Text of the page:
How to choose the right study aidAs we mentioned previously, this time of year is when Year 12 students start to really feel the pressure of their upcoming exams. This can not only place a lot of stress on students, but their teachers as well – spending more time helping them to study and revise further constrains their time, which is why study aids are an invaluable tool during this critical period. Finding the right one can strengthen students’ understanding of their subject, while cutting back on the time that teachers spend attending to them.

In order to help you find the best study aid to suit your needs (and those of your students), we’ve compiled a quick checklist of what to look for:

  • Number of past exam questions: The most important aspect of a study aid is the number of questions available to students – the more the merrier as they say. The very best aids pull questions or even entire exams from multiple sources but make sure the exams and questions are relevant. Your best bet is to go with curriculum approved (such as VCAA, BOSTES, QCAA) material.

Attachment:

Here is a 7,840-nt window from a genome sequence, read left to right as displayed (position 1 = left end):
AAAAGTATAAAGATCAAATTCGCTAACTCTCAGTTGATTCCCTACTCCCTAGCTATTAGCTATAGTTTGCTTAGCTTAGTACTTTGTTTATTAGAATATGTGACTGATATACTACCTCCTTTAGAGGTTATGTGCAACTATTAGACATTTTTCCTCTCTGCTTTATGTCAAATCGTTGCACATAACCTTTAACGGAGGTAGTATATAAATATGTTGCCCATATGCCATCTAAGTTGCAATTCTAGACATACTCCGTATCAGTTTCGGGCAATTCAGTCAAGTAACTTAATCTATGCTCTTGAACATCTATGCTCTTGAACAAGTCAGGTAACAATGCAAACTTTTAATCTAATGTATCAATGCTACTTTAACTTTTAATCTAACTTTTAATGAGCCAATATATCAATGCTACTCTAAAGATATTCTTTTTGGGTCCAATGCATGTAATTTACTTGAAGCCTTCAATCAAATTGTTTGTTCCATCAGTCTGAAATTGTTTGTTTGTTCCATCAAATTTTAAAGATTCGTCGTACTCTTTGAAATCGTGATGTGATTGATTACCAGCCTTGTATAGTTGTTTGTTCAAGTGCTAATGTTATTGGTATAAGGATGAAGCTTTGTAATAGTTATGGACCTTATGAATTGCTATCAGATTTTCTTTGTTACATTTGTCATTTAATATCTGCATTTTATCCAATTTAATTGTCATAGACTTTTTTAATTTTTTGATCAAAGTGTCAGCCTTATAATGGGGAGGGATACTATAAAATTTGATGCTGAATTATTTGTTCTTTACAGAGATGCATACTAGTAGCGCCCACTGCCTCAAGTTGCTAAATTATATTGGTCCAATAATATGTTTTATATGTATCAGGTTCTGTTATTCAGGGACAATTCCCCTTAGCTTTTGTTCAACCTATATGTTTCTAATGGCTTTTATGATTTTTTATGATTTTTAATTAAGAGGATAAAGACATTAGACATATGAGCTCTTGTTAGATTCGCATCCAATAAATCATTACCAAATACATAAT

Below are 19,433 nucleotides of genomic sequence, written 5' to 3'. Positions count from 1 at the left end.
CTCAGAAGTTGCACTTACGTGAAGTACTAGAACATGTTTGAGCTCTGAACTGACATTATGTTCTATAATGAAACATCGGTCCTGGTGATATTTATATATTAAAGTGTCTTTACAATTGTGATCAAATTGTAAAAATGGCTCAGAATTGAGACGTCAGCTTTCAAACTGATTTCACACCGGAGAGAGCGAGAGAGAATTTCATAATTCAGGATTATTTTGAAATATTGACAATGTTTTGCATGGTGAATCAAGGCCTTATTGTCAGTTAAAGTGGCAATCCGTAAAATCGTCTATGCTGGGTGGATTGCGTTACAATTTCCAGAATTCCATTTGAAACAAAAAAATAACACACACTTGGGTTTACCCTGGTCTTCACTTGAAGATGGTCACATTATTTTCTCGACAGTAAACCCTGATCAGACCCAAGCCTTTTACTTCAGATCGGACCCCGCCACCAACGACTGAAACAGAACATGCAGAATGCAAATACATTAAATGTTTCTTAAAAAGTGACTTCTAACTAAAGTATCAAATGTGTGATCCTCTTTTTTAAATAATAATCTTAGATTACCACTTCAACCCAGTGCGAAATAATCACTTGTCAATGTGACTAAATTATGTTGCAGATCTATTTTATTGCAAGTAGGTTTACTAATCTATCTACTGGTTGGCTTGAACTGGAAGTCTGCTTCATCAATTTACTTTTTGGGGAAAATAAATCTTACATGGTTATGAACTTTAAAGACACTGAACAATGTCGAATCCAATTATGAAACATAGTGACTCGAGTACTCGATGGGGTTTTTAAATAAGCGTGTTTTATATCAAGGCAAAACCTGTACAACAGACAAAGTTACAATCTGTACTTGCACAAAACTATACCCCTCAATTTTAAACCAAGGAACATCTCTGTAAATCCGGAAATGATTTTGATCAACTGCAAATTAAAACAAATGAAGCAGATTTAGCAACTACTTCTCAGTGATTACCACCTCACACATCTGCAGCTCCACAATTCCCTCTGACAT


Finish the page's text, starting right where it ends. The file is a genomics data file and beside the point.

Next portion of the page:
• Questions are split by topic: This point is particularly useful for when a student is struggling with certain concept(s) only. A study aid that splits questions based on a topic level can really help to target problem areas and saves everyone’s time when you don’t have to go hunting for good examples.
  • Immediate visibility: Another time-consuming aspect of helping students during this term is marking their work (for study and/or revision) and then keeping track of their progress. An excellent study aid should do a lot of this work for you by allowing instant access to your students’ answers. Bonus points if it allows you to see how your students are doing on an individual concept level as well as holistically.
  • Auto-assign capabilities: Assigning work to students will be quicker and easier if your study aid has auto-assign capabilities. While this feature is not necessary, it will certainly make the whole process a lot smoother and helps you set a schedule for your students.
  • Flexibility: As with all educational tools and resources, flexibility is an important factor to consider. Students are used to different environments and will excel based on how the work is assigned to them. For example, some students prefer all things digital whereas others may still like to work with pen and paper. Having a study aid that can be used both online and offline will simply mean that students can use it at their leisure in whatever format suits them best. This also prevents any panic that is caused when they can’t access an online resource.

Did we miss anything? Let us know in the comments below which study aids you’ve used and how successful they’ve been.